Here's what you need to know...

  1. Wave loading has problems. The heavier sets allow for a build up of fatigue, resulting in the inability to optimally engage the nervous system in successive sets.
  2. Combining a ladder system with wave loading is more effective as it increases the difficulty without modifying the load.
  3. You can do as many waves as you can handle, although you must stop when you fail to hit your numbers.
  4. Be sure to warm-up adequately so you start training with your nervous system fully primed.

I love ramping – gradually activating the nervous system with progressively heavier sets before I hit maximum performance on the last set. In the past I've also used wave loading a lot, which is another very effective way to boost strength.

However, despite its efficacy, wave loading is a sub-optimal way to train, at least the way most people approach it. It doesn't even take full advantage of the principle behind it, namely post-tetanic potentiation. I've got a better way to wave load, and it's guaranteed to make you a lot stronger, fast.

Wave loading is a simple loading scheme in which one "wave" has 3 progressively heavier sets with a corresponding decrease in reps.

For example, you might perform 3 reps with 300 pounds, rest 2 minutes; then 2 reps with 320 pounds, rest 2 minutes; and then 1 rep with 340 pounds before resting 2-3 minutes. That's one wave.

If you're able to successfully complete a wave, you move on to the next one, but it has to be slightly heavier than the preceding wave. That being said, you stop the exercise as soon as you fail to complete a set. Even if you have 1 or 2 sets left in a wave, you stop the moment you fail.

So to recap:

  • Each wave is comprised of 3 sets that are progressively heavier, but use fewer reps.
  • After you complete a wave, you start a slightly heavier one.
  • If you fail to complete a set, regardless of whether it's set 1, set 2, or set 3, you hang it up.

A 3/2/1 wave might look like this:

  • Wave 1
  • Set 1: 3 reps at 85%
  • Set 2: 2 reps at 88%
  • Set 3: 1 rep at 92%
  • Wave 2
  • Set 1: 3 reps at 85% + 20 pounds
  • Set 2: 2 reps at 88% + 20 pounds
  • Set 3: 1 rep at 92% + 20 pounds
  • Wave 3
  • Set 1: 3 reps at 85% + 30 pounds
  • Set 2: 2 reps at 88% + 30 pounds
  • Set 3: 1 rep at 92% + 30 pounds

What's the Problem?

The theory behind wave loading revolves around post-tetanic potentiation. Simply, a maximal contraction potentiates/activates the nervous system, which increases your capacity to recruit muscle fibers and produce force for roughly 3-5 minutes.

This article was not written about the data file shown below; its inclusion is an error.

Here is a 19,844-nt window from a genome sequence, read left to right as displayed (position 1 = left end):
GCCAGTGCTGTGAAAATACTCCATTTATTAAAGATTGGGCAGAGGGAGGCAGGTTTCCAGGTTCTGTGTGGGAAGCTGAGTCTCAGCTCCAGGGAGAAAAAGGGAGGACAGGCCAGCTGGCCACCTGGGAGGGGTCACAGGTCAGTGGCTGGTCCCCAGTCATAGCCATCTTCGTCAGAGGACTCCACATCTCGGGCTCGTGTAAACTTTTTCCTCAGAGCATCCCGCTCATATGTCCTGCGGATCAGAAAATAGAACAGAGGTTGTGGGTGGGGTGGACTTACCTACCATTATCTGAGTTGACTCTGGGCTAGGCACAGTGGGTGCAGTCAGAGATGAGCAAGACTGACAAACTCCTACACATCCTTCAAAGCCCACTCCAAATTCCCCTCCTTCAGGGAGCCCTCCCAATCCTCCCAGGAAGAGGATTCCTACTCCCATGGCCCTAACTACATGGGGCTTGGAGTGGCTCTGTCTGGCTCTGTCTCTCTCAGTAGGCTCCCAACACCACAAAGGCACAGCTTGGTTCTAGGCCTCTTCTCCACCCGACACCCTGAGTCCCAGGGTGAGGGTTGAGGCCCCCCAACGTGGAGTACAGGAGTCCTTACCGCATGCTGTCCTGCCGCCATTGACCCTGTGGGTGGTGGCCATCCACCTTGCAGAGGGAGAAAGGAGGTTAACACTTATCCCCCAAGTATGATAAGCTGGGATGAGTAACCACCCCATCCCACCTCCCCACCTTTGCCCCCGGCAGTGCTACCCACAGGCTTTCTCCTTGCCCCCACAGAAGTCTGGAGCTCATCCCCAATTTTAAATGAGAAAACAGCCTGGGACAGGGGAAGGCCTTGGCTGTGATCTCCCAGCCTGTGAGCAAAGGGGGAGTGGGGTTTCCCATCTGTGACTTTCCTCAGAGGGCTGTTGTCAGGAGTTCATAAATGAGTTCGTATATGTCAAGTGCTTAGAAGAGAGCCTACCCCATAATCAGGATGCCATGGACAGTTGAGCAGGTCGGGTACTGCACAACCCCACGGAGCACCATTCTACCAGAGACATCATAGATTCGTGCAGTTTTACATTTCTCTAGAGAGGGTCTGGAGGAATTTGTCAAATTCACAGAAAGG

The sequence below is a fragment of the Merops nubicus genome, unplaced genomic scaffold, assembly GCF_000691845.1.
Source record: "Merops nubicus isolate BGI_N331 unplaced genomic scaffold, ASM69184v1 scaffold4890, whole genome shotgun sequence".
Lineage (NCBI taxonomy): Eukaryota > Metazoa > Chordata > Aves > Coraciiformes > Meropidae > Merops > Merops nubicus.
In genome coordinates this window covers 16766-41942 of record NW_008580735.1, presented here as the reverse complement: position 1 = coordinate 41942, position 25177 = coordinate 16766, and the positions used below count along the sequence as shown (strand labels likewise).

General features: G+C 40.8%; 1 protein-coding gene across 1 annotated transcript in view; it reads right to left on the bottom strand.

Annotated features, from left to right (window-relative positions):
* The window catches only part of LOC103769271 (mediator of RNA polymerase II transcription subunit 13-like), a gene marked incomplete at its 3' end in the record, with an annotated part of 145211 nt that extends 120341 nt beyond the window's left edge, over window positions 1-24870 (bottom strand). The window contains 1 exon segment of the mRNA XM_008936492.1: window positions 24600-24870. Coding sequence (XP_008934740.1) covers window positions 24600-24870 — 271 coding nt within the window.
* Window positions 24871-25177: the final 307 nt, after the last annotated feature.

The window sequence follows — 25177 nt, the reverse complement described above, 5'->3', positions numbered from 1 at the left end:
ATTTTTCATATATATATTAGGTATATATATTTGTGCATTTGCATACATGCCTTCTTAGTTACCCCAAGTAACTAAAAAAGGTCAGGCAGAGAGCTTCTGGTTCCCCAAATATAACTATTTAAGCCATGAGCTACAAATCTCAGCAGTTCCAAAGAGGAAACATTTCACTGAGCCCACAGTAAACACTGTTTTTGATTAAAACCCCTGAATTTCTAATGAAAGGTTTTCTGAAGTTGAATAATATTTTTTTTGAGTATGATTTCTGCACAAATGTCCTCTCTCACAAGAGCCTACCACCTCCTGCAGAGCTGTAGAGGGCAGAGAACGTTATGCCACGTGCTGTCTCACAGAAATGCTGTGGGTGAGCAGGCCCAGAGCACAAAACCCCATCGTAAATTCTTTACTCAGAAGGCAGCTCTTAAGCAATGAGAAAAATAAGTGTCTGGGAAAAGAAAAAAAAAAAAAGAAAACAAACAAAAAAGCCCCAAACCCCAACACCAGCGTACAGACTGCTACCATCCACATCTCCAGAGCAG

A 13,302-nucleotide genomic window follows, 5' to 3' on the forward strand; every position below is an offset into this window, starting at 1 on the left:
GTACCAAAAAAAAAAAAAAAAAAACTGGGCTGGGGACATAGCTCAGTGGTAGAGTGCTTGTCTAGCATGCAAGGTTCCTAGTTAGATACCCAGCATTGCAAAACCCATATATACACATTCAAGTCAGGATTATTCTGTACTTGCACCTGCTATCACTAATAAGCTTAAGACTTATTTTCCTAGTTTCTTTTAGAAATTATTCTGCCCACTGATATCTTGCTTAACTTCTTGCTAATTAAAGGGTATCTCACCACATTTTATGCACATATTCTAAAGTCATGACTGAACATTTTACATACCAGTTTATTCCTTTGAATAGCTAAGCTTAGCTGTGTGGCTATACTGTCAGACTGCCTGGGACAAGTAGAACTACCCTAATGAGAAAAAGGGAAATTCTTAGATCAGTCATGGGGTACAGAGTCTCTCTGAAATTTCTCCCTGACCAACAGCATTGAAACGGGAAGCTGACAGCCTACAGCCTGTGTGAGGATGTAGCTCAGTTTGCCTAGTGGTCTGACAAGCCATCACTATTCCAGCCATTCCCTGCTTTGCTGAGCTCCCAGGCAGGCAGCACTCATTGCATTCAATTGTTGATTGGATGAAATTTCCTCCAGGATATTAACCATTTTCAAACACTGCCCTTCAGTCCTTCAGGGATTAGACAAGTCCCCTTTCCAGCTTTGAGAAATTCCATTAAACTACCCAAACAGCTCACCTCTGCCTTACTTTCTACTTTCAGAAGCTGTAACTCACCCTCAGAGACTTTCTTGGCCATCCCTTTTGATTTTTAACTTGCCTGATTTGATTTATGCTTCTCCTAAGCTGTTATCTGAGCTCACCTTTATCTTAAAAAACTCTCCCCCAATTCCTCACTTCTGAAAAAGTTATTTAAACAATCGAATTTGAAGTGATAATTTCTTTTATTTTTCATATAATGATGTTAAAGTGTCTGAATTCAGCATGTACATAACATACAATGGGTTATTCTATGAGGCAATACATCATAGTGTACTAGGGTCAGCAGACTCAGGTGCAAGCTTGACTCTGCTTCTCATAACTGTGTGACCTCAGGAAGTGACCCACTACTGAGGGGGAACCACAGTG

In other words, by doing a maximal or near-maximal contraction, you can do more reps or perform at a higher level on the subsequent set, provided the fatigue isn't excessive. And wave loading takes advantage of this, just not optimally.

The problem is that the "potentiation" set comes with the heaviest set, which is performed at the end of the wave. While this maximal set effectively ramps you up for the next wave, you also accumulate fatigue, which results in failure to optimally engage the nervous system in successive waves.

Traditional ladders are another effective way to activate the nervous system. However, they accomplish this by increasing the difficulty of the sets – namely the number of reps – without modifying the load.

For example:

  • Set 1: 1 rep with 300 pounds
  • Set 2: 2 reps with 300 pounds
  • Set 3: 3 reps with 300 pounds
  • Set 4: 4 reps with 300 pounds
  • Etc.

I much prefer this approach. When you repeat the same weight for two sets in a row, the second set always feels easier, provided you didn't get too fatigued from the first set.

In other words, with ladders you can gradually ramp up the intensity without gassing out, which ultimately helps you reach a higher rep peak than if you went all-out every set.


The Wave-Ladder is obviously a hybrid of the two methods. It also uses 3-set waves but instead of adding weight with each set within a wave, you add reps. When you successfully complete a wave, you start a new one with a bit more weight.

For example:

  • Wave 1
  • Set 1: 300 pounds x 1 rep
  • Set 2: 300 pounds x 2 reps
  • Set 3: 300 pounds x 3 reps
  • Wave 2
  • Set 1: 310 pounds x 1 rep
  • Set 2: 310 pounds x 2 reps
  • Set 3: 310 pounds x 3 reps
  • Wave 3
  • Set 1: 320 pounds x 1 rep
  • Set 2: 320 pounds x 2 reps
  • Set 3: 320 pounds x 3 reps